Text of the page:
Three Takes on Innovation
Written by Anthony Demangone
I'm reading quite a bit about innovation these days. Â While digging through my RSS "reading pile" this morning, I saw these two related articles. Well, one is a video. Â
1. Â Four ways to think like an innovator. Â (HRB.com) Â This short video gives four important points that will help focus your innovation. Â And he quotes "the great American philosopher, Mike Tyson." Â You should listen for that reason alone.
2. Â The four worst innovation assassins. (Bloomberg.com.) Â (I will say this - assassin is one of those words I hate using in a blog.) This comes from the same guy behind the post above, Scott Anthony. The article is the flip-side. Â Mr. Anthony spells out four "types" of people that stifle useful innovation.
Here's a snippet:
"1. The Cowboy. Itching to create a corporate culture tolerant of creativity and innovation, the Cowboy says something along the lines of, "No boundaries! Just great ideas!" Of course, companies should continually evaluate and push their boundaries. But every company has a set of things it simply will not do. Saying innovation has no bounds when it does just leads people to waste time working on ideas that Ã¢ÂÂ honestly Ã¢ÂÂ have no hope of ever being commercialized.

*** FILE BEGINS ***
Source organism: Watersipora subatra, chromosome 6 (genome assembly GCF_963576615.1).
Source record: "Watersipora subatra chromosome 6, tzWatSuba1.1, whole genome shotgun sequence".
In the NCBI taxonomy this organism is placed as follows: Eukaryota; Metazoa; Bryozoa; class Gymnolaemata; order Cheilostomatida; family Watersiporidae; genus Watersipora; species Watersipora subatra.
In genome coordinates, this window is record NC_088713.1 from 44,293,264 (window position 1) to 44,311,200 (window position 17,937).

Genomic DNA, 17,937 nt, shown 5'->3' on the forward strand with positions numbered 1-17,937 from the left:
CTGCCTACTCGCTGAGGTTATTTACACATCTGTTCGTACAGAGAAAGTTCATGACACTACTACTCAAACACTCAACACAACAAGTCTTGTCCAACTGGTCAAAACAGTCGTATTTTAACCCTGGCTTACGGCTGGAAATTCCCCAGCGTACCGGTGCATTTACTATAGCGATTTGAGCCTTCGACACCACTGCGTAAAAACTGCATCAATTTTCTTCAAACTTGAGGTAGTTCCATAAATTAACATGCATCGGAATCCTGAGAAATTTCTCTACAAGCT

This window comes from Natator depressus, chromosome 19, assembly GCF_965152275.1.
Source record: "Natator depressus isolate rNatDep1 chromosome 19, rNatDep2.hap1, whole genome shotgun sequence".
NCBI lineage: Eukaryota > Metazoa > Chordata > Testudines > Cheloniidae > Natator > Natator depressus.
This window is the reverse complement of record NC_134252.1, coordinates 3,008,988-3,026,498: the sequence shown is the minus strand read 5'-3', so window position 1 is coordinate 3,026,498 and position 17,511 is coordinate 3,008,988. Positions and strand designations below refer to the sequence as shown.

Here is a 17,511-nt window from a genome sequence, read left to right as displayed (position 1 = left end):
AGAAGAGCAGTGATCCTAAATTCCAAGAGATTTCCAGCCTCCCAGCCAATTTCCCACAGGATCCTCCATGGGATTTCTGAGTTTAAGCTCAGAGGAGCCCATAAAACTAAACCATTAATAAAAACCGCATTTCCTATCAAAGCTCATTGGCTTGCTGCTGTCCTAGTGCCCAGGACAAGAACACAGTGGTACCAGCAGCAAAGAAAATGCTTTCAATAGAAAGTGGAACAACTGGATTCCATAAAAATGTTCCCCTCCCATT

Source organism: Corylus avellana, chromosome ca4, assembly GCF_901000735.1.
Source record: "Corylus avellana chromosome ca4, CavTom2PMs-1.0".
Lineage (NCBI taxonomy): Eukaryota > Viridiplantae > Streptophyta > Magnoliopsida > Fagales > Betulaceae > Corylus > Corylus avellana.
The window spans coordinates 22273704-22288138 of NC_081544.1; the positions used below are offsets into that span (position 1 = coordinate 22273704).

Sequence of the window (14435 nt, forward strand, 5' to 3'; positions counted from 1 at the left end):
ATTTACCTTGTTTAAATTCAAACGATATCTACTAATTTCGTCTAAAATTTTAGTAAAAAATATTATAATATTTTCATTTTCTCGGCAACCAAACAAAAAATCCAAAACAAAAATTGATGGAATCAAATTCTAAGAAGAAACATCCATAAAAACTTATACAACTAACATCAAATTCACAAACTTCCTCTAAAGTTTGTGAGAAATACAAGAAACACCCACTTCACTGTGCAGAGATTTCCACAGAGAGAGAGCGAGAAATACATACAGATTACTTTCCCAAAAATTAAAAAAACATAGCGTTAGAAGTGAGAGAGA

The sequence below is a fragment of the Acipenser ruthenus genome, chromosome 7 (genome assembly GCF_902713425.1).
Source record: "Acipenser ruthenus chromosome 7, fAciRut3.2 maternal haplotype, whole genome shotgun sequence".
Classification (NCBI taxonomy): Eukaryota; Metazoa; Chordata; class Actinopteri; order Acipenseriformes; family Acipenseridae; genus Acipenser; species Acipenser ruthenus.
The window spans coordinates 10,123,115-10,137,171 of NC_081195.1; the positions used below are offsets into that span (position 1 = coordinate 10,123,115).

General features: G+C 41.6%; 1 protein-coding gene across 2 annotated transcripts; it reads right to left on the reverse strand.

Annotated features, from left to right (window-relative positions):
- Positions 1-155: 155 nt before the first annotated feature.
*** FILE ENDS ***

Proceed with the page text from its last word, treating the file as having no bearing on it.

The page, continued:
Instead, consider issuing highly-focused challenges. For example, a few years ago Netflix offered a $1 million prize to any team that could improve the performance of the algorithms that determine which movies it should suggest to consumers by at least 10%. More than 250 teams rose to the challenge, and two actually exceeded the target. Focus is one of innovation's best friends."
I hope you enjoy those items. Â As for me, I'm no innovation guru. Â But I will say this - innovation doesn't have to be a huge idea. Â Small tweaks can go a long, long way. Â Exhibit one? Â Steve Van Beek and NAFCU's email address. Â
When Steve joined NAFCU, the email address for our compliance assistance service was email@example.com. Â Why Regcompli? Â I'm not sure. Â But I'd guess email addresses once had limits regarding the number of characters. Â So, regulatorycompliance was shortened to regcompliance, which was shortened to regcompli.
But no one could remember that email address. Or if they did, they misspelled it as firstname.lastname@example.org. Â
Enter Steve Van Beek and a powerful question.
Why can't we simply use email@example.com? Â The answer: We could. Â And we did. Â And our email contacts went up 10% as a result.Â
So, here's to good questions and innovation. Â And here's to you all having a great weekend!